Nine European states – France, the UK, Germany, Belgium, Denmark, the Netherlands, Estonia, Spain and Portugal are going to establish a joint military intervention force, France’s Defense Minister Florence Parly has told the French newspaper Figaro.
“Defence Europe requires a common strategic culture … The deadlines and decisions in the EU are still much too long compared to the urgency that can arise from a critical situation in a country where Europeans would consider that there is a strong stake for their security,” she said.
According to the French defense minister, the countries are going to sign a letter of intent for the creation of the force on June 25.
“This is clearly an initiative that allows some non-EU states to associate. The UK has been very good because it wants to maintain cooperation with Europe beyond bilateral ties,” the military official told the newspaper.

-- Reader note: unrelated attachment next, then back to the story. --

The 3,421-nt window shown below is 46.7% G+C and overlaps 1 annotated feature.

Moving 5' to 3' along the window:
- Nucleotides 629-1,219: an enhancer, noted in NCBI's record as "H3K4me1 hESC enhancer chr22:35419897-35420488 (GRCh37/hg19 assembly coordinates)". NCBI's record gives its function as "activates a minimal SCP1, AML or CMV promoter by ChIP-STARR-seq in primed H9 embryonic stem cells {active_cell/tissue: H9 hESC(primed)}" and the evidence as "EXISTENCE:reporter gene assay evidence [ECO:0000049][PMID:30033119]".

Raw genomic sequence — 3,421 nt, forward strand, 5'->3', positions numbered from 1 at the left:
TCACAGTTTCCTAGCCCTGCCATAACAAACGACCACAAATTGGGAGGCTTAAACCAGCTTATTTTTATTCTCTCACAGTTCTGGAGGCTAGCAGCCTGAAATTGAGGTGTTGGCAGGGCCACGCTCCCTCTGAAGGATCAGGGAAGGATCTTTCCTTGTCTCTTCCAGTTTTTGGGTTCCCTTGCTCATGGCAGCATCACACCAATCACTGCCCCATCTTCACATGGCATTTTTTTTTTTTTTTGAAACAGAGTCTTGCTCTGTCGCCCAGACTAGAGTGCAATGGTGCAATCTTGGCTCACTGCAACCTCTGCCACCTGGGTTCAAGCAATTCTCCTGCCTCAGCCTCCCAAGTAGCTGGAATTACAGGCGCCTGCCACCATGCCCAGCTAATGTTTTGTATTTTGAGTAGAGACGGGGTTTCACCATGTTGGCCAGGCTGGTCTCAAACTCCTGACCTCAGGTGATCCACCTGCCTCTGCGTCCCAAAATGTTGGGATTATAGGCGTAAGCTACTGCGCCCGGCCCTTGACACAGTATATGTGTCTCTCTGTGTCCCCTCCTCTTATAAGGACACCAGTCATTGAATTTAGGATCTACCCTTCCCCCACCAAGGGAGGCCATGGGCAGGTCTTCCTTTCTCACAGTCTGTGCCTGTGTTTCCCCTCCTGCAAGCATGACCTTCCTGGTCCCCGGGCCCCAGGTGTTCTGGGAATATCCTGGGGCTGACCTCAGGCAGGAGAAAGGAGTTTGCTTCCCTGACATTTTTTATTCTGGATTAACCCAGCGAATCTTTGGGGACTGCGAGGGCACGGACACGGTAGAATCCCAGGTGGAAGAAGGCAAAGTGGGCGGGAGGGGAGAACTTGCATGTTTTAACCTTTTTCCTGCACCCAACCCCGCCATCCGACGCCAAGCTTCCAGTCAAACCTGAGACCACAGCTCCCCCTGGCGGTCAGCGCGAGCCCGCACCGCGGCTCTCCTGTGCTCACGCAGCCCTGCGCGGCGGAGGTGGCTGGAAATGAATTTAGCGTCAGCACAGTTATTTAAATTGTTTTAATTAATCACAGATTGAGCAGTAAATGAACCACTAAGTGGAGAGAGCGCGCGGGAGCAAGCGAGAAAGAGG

Parly added that Italy is “also considering the possibility of joining.”
The goal of the move is “joint planning work on crisis scenarios that could potentially threaten European security,” AFP cited a source close to a French top official.
Commentators and MSM experts say that the aforementioned intervention force is designed to aid joint planning on events such as natural disasters, crisis intervention or the evacuation of citizens from hot spots.
Since 2007, the EU has had four multinational military “battle groups”. However, these groups have never been employed.